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"Blade Runner" Oscar Pistorius gets his verdict

PRETORIA, South Africa -- Oscar Pistorius sat down in a Pretoria court Friday and within an hour, he heard the verdict for which he and much of the world have waited more than a year.

After a rocky day in the same room on Thursday, the double-amputee track star knew he would not be convicted of the most serious charges he had faced in the killing of his girlfriend Reeva Steenkamp; premeditated murder or murder.

Judge Thokozile Masipa resumed reading her approximately 100-page ruling Friday morning, and she didn't take long to get to the point.

She declared Pistorius guilty on the charge of culpable homicide. Pistorius showed no significant emotion when she read the key part of her decision.

The ruling means Masipa deemed the runner negligent in causing Steenkamp's death. It is a charge roughly equivalent to manslaughter in the U.S. legal system.

Depending on the degree of neglect she decides to assign Pistorius for the death of Steenkamp, she could hit him merely with a financial penalty, a period of supervision outside of prison, or possibly decades behind bars.

The sentence is likely to come in the next couple weeks, but it could take more than a month. Judge Masipa announced later Friday that she was extending bail for Pistorius -- meaning he will not be held in prison -- prior to his sentencing. She said she would announce her sentence for Pistorius on Oct. 13.

There is no jury in the South African legal system, and the judge is solely responsible for determining guilt or innocence and then issuing a sentence.

CBS News' Debora Patta reports that Steenkamp's mother sat stony faced -- stoic, as she has been through much of this trial -- as the verdict was read. But Steenkamp's friends could not hold back, bursting into floods of tears.

Masipa called Pistorius a very "poor witness," but she said he gave a version that was reasonably true.

"It cannot be said that the accused did not entertain a genuine belief that there was an intruder in the house," she told the court. And she found his actions after the shooting inconsistent with someone who wanted to commit murder.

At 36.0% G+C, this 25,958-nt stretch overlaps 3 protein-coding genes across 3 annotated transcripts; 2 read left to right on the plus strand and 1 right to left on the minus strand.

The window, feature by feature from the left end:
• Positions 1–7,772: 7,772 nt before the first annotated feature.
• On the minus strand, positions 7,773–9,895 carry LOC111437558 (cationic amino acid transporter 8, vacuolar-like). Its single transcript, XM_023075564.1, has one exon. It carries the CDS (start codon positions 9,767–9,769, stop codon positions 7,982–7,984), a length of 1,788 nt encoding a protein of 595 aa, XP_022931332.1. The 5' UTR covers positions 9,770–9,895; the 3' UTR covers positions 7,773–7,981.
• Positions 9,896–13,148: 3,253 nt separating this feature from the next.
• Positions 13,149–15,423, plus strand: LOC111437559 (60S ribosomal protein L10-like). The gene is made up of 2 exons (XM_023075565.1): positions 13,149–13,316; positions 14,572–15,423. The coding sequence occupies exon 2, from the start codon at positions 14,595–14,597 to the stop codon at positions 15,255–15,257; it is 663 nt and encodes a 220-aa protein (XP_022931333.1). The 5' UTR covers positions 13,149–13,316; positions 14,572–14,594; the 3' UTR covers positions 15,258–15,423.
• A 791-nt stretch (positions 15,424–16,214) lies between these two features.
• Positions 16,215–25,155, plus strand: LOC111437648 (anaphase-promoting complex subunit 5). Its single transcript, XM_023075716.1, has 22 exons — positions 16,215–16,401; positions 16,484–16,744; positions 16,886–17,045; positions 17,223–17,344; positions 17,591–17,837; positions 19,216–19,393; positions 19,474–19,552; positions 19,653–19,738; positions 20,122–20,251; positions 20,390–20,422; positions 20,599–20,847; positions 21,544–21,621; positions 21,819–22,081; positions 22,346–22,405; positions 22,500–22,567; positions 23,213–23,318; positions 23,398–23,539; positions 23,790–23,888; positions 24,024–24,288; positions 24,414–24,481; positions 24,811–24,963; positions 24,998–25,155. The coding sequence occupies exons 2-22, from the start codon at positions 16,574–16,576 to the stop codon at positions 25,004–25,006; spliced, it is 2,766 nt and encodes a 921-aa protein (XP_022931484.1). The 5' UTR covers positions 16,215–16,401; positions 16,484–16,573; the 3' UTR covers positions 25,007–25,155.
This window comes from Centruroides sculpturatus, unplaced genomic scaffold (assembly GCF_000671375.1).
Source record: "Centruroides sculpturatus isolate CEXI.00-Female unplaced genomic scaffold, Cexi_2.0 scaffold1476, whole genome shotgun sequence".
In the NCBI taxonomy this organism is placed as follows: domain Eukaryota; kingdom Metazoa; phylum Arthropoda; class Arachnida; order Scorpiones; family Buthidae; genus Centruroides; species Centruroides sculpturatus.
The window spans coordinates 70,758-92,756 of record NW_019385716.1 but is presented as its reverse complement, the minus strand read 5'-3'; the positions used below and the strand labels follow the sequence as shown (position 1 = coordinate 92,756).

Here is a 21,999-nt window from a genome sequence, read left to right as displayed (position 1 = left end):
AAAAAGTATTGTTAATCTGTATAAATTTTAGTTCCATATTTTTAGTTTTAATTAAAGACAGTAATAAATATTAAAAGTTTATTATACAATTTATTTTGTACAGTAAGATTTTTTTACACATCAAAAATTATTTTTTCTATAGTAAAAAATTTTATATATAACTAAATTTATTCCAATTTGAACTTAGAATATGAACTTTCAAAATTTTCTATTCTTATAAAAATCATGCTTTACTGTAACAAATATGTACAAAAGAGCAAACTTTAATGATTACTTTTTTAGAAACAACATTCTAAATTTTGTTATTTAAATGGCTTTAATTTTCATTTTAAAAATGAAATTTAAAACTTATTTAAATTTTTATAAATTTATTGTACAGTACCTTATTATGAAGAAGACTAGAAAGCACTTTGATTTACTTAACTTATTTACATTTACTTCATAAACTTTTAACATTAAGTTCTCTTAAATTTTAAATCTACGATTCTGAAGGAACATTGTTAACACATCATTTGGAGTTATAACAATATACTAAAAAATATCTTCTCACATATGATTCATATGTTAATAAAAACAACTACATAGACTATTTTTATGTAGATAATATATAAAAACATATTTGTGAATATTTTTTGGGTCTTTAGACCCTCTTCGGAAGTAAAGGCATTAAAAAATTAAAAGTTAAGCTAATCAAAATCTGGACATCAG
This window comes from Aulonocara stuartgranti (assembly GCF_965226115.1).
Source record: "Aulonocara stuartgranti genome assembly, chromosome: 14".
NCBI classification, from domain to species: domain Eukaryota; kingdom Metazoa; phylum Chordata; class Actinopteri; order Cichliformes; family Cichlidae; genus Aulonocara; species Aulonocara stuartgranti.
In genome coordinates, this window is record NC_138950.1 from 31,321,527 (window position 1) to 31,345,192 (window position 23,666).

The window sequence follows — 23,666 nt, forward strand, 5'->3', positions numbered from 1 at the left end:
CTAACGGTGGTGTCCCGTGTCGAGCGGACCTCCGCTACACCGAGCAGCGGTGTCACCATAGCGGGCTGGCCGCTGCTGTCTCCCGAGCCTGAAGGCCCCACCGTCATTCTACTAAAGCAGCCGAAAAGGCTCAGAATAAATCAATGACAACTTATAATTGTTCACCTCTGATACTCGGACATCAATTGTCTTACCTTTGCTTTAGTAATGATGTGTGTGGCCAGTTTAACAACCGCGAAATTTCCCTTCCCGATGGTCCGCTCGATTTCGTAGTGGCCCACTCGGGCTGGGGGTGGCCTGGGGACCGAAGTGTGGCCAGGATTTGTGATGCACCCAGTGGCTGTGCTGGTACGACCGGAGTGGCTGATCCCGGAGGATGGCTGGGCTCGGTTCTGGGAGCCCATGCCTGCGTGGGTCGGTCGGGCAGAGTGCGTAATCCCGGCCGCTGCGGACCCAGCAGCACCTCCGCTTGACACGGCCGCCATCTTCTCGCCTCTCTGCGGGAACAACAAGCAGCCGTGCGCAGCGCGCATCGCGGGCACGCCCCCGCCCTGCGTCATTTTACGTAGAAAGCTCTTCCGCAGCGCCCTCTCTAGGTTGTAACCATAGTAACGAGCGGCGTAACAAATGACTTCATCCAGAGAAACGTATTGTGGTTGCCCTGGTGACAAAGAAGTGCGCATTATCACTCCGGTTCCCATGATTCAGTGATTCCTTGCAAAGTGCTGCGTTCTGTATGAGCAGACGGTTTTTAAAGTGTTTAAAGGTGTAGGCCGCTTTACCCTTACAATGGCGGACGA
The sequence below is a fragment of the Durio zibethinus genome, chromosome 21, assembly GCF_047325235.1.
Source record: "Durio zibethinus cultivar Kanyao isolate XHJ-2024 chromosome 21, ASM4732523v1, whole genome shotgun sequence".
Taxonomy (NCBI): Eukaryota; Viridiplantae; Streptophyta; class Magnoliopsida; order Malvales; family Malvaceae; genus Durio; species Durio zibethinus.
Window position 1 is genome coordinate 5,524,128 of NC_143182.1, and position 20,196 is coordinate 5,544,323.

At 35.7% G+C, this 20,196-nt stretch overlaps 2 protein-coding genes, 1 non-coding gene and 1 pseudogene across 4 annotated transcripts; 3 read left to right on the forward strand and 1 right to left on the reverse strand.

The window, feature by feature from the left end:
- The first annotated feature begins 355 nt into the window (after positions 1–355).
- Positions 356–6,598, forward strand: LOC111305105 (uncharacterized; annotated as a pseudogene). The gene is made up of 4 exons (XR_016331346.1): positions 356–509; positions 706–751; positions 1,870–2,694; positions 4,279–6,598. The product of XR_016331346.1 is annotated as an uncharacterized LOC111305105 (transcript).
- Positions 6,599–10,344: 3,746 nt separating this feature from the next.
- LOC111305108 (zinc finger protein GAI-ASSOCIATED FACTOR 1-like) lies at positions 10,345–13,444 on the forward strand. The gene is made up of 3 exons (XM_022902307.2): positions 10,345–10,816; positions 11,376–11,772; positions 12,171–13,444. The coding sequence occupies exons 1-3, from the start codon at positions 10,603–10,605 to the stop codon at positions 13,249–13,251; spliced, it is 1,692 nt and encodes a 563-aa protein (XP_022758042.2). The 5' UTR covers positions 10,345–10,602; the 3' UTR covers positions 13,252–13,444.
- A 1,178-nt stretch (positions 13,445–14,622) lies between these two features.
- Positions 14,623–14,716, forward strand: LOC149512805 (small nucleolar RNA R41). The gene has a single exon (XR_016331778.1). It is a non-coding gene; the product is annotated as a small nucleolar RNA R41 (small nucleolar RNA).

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But culpable homicide is a serious charge, and Masipa clearly found Pistorius lacking in judgement.

"A reasonable person with a similar disability would have foreseen that the person behind the door would be killed," she said.

On Thursday, Masipa ruled out the most serious charges, saying the "state has clearly not proved beyond reasonable doubt that the accused is guilty of premeditated murder."

Her move shocked many South African legal observers.

When those facts crystallized Thursday in Pistorius' mind, he slumped forward and broke down in tears on the courtroom bench.

Olympic and Paralympic track star Oscar Pistorius reacts as he listens to Judge Thokozile Masipa's judgement at the North Gauteng High Court in Pretoria
Olympic and Paralympic track star Oscar Pistorius reacts as he listens to Judge Thokozile Masipa's judgement at the North Gauteng High Court in Pretoria, Sept. 11, 2014. REUTERS

Pistorius maintained that he shot Steenkamp four times through the locked door of a bathroom cubicle in his luxury home believing she was an intruder in the early hours of Valentine's Day last year.

The prosecution had tried to argue that the entire story of a perceived intruder was fabricated by the track star, and that he actually killed her in a fit of rage after an argument.

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Masipa began Thursday with a devastating critique of the prosecution's case, which relied heavily on neighbors' testimonies that they heard the blood curdling screams of a woman. She said while the neighbors were not deliberately dishonest, they were unreliable.

"The evidence of witnesses must be rejected in its entirety," said Masipa. "A court has to evaluate all the facts taking into account the number of contradictions."

CBS News managed to get a rare look inside Pistorius' home -- returning to the scene of the crime.

The bathroom where Steenkamp was killed is surprisingly small. On the wall you can still see the tape marking the bullet holes where he fired those four fatal shots.

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